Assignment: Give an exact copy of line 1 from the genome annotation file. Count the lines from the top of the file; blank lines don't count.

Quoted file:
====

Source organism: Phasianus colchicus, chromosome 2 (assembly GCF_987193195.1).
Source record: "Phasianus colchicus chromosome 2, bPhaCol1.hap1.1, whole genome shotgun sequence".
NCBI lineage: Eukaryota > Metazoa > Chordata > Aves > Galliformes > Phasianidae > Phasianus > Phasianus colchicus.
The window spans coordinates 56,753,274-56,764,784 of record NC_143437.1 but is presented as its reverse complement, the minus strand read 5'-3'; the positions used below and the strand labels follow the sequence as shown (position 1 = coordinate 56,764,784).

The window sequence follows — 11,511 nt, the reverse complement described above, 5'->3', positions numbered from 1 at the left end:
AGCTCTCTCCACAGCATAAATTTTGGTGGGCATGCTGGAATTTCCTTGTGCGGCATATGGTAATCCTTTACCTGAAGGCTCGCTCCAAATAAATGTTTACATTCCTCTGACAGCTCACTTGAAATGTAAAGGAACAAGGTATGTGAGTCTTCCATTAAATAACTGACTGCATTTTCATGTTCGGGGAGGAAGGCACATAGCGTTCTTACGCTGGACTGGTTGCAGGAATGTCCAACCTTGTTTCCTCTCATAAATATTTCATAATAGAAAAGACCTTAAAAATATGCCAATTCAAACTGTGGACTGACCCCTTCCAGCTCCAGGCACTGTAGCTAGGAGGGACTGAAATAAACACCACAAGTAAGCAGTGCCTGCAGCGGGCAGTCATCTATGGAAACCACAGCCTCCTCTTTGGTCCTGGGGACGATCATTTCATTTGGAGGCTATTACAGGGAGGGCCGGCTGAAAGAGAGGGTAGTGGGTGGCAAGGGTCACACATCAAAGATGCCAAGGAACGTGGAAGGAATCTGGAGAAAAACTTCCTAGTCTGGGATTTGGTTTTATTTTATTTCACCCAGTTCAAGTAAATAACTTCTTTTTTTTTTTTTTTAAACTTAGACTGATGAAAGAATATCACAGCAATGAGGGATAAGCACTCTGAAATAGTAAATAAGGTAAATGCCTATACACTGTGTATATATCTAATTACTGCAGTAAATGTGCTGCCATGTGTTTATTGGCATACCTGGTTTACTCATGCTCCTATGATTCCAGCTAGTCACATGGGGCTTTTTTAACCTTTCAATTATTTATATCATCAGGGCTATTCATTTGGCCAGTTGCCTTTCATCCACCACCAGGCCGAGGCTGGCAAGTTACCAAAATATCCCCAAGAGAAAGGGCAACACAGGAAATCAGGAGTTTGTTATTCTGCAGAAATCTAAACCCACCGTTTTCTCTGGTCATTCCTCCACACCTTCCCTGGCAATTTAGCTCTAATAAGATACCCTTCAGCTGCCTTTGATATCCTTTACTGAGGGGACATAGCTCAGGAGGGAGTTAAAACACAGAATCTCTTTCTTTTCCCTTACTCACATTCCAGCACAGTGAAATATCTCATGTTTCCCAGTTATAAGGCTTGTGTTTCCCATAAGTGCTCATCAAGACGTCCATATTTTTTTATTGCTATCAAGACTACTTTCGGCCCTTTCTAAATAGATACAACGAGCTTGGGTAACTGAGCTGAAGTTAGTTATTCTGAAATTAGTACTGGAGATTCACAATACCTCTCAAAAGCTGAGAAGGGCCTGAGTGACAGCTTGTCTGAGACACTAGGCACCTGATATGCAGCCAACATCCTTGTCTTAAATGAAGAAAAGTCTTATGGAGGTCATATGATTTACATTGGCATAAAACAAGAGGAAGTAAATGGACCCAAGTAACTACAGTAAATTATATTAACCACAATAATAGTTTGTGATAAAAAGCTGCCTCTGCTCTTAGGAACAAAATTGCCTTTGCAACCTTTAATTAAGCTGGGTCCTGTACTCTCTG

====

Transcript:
Source organism: Phasianus colchicus, chromosome 2 (assembly GCF_987193195.1).